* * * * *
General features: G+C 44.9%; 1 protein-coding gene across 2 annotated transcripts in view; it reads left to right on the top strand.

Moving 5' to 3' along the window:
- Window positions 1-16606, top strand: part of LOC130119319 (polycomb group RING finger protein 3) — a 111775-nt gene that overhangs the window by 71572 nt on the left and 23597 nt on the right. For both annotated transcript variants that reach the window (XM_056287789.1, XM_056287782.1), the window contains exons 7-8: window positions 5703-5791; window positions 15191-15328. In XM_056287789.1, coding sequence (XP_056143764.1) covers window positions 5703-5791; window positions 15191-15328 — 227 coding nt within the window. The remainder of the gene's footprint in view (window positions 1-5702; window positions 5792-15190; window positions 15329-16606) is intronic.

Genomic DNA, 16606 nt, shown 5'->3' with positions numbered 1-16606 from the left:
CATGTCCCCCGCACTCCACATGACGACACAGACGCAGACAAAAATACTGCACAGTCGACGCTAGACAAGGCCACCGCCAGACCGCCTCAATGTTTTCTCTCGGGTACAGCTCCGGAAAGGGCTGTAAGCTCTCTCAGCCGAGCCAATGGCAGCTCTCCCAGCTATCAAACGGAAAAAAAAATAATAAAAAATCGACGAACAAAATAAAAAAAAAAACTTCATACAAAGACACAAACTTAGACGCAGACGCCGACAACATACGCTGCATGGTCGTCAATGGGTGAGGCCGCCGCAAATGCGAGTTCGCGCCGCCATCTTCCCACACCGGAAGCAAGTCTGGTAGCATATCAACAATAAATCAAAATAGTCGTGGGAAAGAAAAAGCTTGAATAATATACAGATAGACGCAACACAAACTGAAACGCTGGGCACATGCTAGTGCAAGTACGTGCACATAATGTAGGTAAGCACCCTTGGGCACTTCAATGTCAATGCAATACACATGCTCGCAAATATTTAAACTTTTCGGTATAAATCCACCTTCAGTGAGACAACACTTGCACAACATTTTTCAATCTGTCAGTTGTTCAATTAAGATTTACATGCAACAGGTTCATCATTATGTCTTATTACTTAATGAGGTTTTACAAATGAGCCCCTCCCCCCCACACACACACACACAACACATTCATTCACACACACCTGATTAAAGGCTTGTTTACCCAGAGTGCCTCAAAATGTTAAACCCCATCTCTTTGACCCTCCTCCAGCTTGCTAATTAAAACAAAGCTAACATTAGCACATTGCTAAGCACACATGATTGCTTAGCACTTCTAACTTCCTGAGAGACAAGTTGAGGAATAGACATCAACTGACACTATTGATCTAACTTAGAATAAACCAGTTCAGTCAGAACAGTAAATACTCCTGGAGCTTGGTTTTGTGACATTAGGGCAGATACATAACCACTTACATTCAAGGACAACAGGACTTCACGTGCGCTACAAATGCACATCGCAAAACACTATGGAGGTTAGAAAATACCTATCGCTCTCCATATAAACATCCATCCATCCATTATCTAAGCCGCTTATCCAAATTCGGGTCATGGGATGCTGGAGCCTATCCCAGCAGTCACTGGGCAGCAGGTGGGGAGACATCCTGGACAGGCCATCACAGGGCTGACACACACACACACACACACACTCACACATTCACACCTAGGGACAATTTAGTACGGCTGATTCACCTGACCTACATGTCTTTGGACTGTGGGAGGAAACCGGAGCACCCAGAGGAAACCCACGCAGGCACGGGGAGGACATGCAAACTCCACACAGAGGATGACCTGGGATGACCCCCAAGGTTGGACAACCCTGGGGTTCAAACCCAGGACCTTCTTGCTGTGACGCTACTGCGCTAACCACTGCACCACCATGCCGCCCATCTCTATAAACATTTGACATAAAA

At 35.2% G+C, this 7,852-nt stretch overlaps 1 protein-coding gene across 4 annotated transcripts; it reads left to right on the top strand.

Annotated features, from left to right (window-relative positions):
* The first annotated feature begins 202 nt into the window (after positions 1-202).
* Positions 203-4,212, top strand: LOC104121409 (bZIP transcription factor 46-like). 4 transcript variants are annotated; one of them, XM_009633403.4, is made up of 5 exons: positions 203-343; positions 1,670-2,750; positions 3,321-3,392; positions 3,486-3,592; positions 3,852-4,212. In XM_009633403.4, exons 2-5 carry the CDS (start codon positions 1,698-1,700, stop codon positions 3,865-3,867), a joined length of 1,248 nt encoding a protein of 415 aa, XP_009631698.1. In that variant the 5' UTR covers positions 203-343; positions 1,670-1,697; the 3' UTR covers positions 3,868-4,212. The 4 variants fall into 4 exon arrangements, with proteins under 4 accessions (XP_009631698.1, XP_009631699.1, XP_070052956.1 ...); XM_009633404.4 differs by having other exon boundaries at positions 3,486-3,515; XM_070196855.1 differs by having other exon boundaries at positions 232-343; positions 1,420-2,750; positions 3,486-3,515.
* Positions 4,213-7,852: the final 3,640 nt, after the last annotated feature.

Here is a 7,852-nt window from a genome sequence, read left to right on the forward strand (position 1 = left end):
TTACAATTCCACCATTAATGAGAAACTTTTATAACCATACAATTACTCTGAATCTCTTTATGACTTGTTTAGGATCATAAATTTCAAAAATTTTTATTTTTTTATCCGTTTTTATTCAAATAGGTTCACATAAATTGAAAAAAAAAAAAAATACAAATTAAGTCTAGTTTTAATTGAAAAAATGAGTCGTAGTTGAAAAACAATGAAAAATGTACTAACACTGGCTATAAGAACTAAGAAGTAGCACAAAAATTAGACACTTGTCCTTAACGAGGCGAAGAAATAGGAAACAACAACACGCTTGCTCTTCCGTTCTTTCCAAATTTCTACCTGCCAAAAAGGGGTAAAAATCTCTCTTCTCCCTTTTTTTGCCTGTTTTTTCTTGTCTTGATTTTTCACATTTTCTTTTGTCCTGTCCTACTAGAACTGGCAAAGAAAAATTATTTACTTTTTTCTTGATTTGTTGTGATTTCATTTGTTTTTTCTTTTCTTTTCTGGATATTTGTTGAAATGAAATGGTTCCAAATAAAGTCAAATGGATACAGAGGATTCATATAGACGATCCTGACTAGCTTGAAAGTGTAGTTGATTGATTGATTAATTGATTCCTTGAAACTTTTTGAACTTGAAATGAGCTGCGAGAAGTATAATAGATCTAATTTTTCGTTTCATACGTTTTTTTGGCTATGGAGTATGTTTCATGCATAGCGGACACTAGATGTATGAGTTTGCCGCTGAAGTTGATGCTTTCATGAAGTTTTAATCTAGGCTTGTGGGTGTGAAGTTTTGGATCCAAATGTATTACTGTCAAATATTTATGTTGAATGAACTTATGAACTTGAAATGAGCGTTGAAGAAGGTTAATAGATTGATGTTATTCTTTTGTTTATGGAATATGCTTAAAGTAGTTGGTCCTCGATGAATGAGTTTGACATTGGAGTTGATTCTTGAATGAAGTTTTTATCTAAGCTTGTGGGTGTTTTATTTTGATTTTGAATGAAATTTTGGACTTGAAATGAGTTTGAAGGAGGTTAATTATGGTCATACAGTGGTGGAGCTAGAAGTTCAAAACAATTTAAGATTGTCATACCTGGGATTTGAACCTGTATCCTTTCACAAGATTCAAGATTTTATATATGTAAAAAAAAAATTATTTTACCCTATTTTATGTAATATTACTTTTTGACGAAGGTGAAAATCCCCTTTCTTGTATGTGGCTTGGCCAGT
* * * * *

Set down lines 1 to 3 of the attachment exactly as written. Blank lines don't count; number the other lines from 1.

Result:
General features: G+C 44.9%; 1 protein-coding gene across 2 annotated transcripts in view; it reads left to right on the top strand.

Moving 5' to 3' along the window:
- Window positions 1-16606, top strand: part of LOC130119319 (polycomb group RING finger protein 3) — a 111775-nt gene that overhangs the window by 71572 nt on the left and 23597 nt on the right. For both annotated transcript variants that reach the window (XM_056287789.1, XM_056287782.1), the window contains exons 7-8: window positions 5703-5791; window positions 15191-15328. In XM_056287789.1, coding sequence (XP_056143764.1) covers window positions 5703-5791; window positions 15191-15328 — 227 coding nt within the window. The remainder of the gene's footprint in view (window positions 1-5702; window positions 5792-15190; window positions 15329-16606) is intronic.